France’s wine industry can become “the first in the world without glyphosate”, President Emmanuel Macron said Saturday at the Paris Agriculture Fair. But is foregoing the controversial herbicide possible? FRANCE 24 spoke with vintners.
At France’s largest, if temporary, farm – the country’s annual agricultural fair, held at Porte de Versailles exhibition grounds on the southern rim of Paris – it was barely 10am on Monday and Xavier Martin was already enjoying a glass of red wine.
At a stand showcasing his wine from Irouléguy in the Basque country, the 58-year-old had just polished off a fried egg and a slice of grilled bacon. “Wine, I was born in it,” the fifth-generation winegrower says. A salon jury had just rewarded his 2017 Mignaberry rosé with a gold medal.
Martin, who gave up on synthetic herbicides 20 years ago, feels strongly about glyphosate. “We must keep our soils clean, just as we received them from our ancestors, to pass them on to our children,” the bearded vintner says.
“These grounds will outlive us. We must work to preserve them.”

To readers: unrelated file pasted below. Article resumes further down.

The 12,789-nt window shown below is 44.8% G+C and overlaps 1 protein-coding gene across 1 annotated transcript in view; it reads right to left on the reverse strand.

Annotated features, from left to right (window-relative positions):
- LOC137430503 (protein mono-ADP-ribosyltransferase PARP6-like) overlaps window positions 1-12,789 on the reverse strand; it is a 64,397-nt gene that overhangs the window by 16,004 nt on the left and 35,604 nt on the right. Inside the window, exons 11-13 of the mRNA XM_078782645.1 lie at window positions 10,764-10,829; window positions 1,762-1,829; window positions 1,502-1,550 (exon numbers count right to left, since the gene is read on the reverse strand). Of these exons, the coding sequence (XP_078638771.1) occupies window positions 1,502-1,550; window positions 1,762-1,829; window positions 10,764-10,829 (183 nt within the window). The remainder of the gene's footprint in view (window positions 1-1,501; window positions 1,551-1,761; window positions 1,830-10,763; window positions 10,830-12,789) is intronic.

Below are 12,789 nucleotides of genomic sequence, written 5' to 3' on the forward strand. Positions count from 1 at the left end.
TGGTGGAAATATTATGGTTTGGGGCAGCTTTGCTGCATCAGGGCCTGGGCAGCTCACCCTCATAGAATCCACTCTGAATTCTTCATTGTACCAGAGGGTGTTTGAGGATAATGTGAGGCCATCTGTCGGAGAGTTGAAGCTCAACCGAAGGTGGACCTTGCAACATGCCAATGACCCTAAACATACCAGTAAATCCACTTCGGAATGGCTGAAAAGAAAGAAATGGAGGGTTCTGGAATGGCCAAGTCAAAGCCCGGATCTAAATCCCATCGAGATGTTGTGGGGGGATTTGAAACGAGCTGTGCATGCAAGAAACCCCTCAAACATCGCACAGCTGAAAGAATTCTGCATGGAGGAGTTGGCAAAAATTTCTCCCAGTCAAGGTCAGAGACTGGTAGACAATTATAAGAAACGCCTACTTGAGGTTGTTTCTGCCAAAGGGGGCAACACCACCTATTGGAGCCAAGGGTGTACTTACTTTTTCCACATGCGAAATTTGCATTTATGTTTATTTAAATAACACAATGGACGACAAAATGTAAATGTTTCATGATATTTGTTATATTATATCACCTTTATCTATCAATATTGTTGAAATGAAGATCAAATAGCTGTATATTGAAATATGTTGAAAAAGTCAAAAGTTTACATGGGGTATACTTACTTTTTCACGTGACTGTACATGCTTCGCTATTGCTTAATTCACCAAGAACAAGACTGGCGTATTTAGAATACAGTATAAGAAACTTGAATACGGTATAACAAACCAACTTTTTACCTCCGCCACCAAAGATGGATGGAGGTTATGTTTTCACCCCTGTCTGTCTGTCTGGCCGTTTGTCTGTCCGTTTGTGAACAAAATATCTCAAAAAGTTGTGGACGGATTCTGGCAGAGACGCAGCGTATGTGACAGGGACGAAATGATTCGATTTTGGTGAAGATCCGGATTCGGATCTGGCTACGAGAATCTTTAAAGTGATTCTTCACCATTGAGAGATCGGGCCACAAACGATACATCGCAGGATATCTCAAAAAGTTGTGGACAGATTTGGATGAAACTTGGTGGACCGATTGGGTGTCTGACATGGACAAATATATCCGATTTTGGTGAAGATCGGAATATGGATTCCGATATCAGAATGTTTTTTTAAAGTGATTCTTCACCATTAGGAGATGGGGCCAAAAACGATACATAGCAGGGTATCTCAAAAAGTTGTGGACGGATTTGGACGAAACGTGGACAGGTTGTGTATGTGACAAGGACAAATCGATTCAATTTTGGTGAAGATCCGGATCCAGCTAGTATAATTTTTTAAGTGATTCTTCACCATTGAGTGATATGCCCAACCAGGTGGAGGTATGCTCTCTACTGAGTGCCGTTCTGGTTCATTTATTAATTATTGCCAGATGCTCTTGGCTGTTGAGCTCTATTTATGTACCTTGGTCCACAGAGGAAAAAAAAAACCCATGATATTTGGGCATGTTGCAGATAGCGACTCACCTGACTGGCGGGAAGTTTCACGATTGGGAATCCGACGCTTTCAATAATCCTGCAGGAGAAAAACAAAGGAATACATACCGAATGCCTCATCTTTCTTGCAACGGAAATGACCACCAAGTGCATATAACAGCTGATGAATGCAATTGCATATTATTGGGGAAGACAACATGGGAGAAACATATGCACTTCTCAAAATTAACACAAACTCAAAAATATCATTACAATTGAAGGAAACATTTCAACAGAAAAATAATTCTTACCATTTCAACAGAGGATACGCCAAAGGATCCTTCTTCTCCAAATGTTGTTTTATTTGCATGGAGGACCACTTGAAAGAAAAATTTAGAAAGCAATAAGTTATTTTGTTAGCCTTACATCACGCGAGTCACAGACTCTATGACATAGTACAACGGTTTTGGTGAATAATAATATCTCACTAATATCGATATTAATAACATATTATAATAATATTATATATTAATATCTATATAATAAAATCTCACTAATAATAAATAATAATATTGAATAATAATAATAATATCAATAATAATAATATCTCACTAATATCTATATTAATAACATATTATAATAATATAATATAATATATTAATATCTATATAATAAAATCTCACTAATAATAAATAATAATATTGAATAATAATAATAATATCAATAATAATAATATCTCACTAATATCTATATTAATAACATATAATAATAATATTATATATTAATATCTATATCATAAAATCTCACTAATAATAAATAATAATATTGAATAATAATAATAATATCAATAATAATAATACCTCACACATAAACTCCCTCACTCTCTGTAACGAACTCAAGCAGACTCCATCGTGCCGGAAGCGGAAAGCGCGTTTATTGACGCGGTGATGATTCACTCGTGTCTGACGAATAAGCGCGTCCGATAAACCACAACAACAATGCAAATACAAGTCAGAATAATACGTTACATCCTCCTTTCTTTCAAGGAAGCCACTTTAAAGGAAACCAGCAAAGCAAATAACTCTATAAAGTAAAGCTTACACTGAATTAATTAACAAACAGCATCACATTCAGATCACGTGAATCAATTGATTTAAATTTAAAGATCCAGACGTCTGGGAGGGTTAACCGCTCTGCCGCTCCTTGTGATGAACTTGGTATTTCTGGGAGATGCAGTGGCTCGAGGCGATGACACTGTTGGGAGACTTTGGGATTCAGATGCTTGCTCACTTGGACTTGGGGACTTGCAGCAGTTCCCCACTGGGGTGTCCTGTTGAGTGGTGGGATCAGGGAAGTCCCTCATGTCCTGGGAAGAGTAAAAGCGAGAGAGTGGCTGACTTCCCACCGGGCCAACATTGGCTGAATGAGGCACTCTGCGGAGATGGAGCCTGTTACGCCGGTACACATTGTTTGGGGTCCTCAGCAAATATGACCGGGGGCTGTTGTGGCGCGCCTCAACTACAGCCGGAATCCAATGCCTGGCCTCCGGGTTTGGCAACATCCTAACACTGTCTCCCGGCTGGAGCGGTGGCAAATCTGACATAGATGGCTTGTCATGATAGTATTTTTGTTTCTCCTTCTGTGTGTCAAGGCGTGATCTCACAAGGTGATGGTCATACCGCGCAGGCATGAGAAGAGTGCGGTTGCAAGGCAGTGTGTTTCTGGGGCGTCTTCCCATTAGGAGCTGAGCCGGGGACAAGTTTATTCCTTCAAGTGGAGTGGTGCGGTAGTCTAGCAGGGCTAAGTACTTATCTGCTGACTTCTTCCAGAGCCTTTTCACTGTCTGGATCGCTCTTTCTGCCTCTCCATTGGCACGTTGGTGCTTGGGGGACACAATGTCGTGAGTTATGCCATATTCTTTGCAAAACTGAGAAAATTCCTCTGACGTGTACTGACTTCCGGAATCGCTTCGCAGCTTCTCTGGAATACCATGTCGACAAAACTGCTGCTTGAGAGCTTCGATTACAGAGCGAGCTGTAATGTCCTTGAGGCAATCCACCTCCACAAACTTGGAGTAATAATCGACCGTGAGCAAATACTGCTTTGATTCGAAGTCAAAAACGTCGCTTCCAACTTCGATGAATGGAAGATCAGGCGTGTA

But making France the first glyphosate-free winemaking nation poses a significant challenge for the sector, which uses a lot of chemical agents to protect its plants, according to the Générations Futures environmental group.
Nevertheless, Martin is convinced it’s possible. “It is all a matter of will,” he offers.
“Sure, it means more work. You have to get out more to clean the vines and get started early in the morning.” Between April and September, the now-retired Martin says, he would spend 130 hours a year weeding his vineyard’s 6 hectares with a trimmer strapped to his back.
“It took me three hours every morning to do 50 kilometres over four months,” he says. “It didn’t kill me.”
This determined “anti-glypho” winegrower reckons there are alternatives to help vintners turn the corner, like better equipment to work the soil without assailing the vines themselves. “Today, one can use backpack string trimmers, tillers, hydraulic-motor tractors … The cost ranges from €15,000 to €20,000,” he says. “It’s a purchase that can be made in a group. It’s a chance to get back to certain more human relations and techniques.”
A few rows over at the Paris Agriculture Fair, vintner Laurent Réglat, from Bordeaux’s Château de Teste, invested €19,000 for his plough. But he dismisses the notion of purchasing equipment collectively. “It’s a machine we all use at the same time of year, so it is pointless to buy it as a group,” says Réglat, who made the decision to forego glyphosate from the start of this year. Although he noticed the product’s effectiveness was diminishing as plants developed a resistance to it, the Bordeaux winegrower describes his choice as more practical than ideological. “We are required to make the change, but I’m not pleased at all about wasting my time cleaning the vines,” says Réglat, who owns a 20-hectare vineyard [ . . . ]
Continue at FRANCE24: Beyond glyphosate: French vineyards shift away from controversial weedkiller